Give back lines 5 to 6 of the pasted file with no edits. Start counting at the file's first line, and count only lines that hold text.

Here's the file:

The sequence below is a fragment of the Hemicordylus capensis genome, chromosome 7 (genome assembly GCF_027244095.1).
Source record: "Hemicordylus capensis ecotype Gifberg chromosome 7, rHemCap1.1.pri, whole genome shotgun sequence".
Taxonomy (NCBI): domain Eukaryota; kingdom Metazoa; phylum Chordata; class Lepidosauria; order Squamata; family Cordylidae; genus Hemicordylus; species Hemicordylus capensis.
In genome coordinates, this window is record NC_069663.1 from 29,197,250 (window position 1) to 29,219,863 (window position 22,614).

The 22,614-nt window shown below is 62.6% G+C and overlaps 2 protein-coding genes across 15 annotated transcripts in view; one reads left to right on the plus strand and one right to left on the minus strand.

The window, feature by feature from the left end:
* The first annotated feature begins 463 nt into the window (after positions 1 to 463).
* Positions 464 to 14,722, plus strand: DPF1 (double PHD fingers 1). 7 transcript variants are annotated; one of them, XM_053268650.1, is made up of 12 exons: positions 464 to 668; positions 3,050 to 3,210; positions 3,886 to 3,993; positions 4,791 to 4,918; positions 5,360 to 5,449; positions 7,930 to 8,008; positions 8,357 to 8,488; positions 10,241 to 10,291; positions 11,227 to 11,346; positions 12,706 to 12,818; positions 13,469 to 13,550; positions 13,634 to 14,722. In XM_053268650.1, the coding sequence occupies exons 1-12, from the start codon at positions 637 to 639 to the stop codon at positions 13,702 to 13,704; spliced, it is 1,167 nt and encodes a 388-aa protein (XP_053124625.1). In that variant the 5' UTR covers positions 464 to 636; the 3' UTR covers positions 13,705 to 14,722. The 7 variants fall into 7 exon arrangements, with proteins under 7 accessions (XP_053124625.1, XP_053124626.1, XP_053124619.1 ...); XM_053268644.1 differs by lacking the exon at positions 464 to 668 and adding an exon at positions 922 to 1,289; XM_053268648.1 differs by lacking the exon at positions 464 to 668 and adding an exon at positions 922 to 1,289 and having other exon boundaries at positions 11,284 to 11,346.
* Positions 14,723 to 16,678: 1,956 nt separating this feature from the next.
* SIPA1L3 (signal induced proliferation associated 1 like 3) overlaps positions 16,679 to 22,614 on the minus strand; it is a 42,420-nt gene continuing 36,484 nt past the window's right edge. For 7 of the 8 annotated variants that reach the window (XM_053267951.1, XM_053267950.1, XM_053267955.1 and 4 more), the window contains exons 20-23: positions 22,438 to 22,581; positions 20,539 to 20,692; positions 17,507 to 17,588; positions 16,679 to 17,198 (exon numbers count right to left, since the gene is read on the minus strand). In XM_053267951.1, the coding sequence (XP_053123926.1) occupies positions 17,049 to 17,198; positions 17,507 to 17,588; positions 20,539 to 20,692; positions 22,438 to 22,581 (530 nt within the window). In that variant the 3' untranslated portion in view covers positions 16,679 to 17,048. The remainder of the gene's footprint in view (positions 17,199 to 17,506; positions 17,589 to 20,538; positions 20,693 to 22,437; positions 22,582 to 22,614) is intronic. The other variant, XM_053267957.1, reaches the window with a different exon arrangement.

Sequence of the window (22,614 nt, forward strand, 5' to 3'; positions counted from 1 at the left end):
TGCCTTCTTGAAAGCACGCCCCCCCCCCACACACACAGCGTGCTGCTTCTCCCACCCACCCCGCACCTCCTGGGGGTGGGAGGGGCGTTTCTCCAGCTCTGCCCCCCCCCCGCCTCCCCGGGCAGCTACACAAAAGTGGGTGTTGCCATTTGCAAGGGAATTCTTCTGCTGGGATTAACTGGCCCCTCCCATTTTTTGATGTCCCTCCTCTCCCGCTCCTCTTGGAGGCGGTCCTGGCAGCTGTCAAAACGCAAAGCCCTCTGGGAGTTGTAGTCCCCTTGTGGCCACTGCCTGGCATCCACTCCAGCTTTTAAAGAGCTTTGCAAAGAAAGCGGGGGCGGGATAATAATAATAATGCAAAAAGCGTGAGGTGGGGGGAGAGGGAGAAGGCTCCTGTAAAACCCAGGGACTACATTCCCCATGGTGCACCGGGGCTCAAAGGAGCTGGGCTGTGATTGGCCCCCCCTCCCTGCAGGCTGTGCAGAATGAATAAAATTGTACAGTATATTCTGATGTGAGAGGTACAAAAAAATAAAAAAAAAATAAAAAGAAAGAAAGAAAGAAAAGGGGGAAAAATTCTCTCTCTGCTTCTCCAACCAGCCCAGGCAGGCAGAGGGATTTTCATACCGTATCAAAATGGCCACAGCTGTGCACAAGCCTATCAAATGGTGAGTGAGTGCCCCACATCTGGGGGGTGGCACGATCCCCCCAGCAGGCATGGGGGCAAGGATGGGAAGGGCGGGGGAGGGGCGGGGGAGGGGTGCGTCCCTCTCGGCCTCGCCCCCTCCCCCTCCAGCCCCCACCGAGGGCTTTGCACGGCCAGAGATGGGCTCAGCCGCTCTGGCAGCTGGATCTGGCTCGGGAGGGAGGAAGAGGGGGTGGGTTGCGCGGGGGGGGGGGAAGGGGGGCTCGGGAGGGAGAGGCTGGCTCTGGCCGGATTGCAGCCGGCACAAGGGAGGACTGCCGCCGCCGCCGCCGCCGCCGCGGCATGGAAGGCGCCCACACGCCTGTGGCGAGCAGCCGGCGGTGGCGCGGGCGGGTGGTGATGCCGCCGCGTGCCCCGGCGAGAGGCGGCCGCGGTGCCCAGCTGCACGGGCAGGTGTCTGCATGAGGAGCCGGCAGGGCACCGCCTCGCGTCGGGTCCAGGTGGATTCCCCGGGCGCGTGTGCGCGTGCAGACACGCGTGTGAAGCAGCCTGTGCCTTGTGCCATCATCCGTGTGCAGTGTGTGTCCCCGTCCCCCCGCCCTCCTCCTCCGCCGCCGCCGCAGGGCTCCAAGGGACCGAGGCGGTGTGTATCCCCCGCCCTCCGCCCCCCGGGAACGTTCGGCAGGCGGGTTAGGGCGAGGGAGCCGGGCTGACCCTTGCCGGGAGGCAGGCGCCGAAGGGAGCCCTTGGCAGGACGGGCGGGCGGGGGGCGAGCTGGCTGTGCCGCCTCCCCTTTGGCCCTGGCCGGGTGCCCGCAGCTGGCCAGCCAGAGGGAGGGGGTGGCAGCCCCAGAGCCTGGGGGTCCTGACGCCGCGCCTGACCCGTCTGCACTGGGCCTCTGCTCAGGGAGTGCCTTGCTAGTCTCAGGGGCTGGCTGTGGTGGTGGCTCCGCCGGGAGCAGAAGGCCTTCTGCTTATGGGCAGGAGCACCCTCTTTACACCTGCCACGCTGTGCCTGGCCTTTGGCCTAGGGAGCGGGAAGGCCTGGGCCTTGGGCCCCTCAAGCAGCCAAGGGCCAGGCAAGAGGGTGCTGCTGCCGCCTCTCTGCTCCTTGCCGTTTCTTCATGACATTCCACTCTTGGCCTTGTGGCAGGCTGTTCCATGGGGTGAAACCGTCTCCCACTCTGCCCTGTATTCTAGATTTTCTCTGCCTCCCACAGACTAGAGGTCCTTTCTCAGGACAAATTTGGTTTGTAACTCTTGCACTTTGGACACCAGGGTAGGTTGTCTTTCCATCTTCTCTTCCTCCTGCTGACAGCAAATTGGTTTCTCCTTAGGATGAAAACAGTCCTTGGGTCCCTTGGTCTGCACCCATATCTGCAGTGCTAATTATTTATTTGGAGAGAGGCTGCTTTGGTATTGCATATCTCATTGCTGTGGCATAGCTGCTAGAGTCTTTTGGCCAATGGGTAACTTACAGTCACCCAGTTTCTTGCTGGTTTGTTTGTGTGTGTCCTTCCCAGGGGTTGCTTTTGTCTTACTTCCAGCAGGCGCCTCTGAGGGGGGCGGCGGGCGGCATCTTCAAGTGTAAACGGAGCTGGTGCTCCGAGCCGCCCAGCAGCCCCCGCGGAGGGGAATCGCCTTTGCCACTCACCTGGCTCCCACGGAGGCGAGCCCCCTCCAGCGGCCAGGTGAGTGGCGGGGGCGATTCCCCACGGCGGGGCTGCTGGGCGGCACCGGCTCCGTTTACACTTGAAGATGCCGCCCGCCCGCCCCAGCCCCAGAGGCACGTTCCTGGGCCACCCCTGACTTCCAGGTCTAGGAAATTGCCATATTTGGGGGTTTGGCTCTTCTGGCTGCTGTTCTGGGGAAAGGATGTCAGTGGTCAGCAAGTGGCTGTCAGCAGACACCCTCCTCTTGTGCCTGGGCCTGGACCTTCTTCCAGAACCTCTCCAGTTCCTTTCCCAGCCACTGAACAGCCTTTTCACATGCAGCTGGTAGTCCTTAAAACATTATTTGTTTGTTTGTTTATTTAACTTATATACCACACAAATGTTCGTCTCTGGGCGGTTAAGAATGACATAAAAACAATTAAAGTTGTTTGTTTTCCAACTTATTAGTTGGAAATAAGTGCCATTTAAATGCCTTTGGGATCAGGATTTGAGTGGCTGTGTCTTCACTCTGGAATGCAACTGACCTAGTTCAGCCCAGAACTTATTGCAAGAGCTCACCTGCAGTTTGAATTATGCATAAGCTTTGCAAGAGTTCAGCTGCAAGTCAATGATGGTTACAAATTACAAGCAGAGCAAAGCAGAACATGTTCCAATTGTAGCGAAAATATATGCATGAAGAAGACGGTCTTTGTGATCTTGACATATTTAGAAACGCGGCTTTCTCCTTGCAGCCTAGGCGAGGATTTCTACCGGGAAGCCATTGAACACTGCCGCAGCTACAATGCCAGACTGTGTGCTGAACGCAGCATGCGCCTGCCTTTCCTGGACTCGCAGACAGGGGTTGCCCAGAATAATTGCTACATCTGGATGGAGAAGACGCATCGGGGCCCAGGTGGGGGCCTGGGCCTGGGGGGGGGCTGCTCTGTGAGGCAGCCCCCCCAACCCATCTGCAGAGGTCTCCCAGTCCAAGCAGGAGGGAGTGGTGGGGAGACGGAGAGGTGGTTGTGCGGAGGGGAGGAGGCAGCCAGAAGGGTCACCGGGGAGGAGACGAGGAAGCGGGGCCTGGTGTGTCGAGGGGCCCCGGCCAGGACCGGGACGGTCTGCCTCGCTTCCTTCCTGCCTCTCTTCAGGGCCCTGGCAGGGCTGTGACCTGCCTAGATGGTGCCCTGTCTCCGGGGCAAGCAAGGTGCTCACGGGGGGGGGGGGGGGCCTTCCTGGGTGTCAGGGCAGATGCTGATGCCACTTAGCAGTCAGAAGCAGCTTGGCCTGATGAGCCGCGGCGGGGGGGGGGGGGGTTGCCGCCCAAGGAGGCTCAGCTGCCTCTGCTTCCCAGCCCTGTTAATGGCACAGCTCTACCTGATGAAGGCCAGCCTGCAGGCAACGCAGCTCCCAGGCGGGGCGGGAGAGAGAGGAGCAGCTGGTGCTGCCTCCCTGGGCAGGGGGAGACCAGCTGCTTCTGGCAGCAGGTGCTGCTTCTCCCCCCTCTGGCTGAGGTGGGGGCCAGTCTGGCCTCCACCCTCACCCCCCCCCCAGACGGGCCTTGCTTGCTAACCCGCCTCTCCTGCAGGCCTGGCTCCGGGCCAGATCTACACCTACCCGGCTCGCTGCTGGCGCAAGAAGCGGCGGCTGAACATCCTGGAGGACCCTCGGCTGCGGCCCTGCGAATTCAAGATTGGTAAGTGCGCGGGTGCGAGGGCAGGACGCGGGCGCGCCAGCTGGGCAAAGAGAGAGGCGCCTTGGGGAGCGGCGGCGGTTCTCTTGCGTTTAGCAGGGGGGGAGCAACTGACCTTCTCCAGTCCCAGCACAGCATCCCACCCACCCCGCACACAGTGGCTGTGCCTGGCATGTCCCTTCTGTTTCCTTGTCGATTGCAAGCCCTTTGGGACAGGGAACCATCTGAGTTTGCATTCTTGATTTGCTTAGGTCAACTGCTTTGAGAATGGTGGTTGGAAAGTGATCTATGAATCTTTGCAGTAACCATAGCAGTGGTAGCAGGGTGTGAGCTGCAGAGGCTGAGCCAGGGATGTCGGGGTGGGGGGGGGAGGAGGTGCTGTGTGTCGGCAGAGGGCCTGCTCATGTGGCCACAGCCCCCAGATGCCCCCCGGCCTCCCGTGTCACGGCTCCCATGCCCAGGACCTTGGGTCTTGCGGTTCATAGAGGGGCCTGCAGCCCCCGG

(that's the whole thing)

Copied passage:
The 22,614-nt window shown below is 62.6% G+C and overlaps 2 protein-coding genes across 15 annotated transcripts in view; one reads left to right on the plus strand and one right to left on the minus strand.

The window, feature by feature from the left end: